TikTok Settles Its Child Privacy Class Action for $1.1 Million

TikTok Settles Its Child Privacy Class Action for $1.1 Million
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As expected, TikTok has quickly settled a class-action lawsuit brought against it by parents of users who felt that the company had violated child privacy laws.

Just a few days earlier, the plaintiffs in the case filed the suit in the U.S. District Court for the Northern District of Illinois. They did so not just against TikTok but also against TikTok’s parent ByteDance and Musical.ly, which was the app that ByteDance bought in 2017 and rebranded as TikTok.

The suit accused the three companies of letting young minors create accounts for the app and use it without getting permission from parents. It further claimed that the companies collected sensitive data from these children, again without permission, and that they ignored their complaints about these practices.

According to a new motion filed in the case, which Billboard has reviewed, the parties agreed to a $1.1 million settlement, all of which was in cash.

The quick resolution of the matter was due to the fact that the parties had been negotiating a settlement for months prior to the lawsuit actually being filed. Once the suit was filed, a single all-day mediation session between the two parties was all that was required to settle the case.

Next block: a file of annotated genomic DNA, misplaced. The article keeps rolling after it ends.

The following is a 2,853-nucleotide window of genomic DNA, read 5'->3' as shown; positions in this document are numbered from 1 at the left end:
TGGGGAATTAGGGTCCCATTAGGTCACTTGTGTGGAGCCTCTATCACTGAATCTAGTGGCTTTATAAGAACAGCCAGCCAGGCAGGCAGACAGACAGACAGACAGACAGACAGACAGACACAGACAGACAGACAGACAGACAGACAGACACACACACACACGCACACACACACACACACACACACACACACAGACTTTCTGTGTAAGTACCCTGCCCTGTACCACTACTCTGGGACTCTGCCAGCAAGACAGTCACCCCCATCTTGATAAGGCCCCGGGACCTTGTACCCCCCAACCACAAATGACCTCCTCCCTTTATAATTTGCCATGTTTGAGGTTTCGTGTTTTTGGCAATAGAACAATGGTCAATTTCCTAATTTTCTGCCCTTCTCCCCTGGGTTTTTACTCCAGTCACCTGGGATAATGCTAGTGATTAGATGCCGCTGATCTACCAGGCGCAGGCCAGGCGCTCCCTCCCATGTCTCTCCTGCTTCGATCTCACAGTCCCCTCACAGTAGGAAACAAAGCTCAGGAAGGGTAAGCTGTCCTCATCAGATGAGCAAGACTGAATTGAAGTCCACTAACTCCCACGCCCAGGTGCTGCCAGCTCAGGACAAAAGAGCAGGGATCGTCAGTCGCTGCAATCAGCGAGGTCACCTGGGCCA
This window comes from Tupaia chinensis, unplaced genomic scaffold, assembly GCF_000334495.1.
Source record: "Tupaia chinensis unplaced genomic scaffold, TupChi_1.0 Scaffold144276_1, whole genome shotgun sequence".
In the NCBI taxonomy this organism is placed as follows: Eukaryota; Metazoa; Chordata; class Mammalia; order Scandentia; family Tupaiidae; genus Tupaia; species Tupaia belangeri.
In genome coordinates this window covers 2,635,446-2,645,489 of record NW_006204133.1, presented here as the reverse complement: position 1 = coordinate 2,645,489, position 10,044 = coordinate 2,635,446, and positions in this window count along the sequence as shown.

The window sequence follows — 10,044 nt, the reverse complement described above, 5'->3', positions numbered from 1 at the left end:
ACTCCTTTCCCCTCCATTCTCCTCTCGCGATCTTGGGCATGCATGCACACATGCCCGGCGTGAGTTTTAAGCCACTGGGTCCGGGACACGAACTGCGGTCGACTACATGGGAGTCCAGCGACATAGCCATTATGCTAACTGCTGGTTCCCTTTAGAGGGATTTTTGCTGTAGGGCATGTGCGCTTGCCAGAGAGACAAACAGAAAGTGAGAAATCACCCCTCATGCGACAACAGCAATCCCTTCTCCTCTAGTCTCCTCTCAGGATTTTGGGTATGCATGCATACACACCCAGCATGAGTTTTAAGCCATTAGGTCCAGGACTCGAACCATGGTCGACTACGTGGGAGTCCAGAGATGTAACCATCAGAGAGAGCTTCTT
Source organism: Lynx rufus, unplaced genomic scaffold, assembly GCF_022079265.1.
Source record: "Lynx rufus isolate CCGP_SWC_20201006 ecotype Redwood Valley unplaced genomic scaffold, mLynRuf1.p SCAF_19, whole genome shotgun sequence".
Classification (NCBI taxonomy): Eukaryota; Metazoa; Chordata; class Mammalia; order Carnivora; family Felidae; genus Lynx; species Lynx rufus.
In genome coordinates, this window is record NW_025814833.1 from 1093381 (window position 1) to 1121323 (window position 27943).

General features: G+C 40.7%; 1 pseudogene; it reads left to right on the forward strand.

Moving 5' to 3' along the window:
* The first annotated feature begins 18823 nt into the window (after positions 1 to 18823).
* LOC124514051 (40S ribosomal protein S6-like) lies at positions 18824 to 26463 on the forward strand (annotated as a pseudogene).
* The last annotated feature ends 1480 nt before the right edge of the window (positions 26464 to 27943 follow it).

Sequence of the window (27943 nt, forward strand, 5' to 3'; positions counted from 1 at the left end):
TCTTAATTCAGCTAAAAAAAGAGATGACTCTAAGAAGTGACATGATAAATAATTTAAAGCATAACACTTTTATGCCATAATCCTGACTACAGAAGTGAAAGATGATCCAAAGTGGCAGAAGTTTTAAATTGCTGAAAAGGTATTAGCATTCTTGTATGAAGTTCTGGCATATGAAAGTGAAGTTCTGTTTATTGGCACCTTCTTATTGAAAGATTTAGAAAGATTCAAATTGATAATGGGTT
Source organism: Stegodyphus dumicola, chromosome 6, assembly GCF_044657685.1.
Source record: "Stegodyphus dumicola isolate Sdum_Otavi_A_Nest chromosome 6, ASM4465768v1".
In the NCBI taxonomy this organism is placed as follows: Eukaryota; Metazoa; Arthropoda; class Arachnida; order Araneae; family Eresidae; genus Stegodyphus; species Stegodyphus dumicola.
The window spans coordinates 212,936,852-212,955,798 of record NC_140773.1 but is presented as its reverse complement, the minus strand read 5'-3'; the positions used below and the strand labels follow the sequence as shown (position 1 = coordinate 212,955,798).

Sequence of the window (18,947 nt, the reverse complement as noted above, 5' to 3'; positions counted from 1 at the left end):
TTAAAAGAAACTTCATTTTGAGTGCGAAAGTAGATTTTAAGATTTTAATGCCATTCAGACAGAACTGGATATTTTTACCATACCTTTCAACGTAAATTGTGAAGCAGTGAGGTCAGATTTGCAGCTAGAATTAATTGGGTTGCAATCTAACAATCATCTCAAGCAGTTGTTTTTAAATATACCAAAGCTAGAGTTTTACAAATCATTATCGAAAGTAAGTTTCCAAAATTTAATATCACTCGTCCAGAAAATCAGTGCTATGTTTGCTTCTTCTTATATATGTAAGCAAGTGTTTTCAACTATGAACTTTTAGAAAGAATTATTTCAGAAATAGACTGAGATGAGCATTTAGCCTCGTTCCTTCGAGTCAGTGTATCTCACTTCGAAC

In response to the settlement, a spokesperson for TikTok issued the following statement:

“TikTok is firmly committed to safeguarding the data of its users, especially our younger users. We were made aware of the allegations in the complaint some time ago and, although we disagree with much of what is alleged in the complaint, we have been working with the parties involved and are pleased to have come to a resolution of the issues.”

In February of this year, TikTok settled charges from the FTC, which had accused the company of violating the Children’s Online Privacy Protection Act (COPPA). The company reportedly paid $5.7 million, which was said to have been the largest civil penalty the FTC had ever levied for child privacy violations.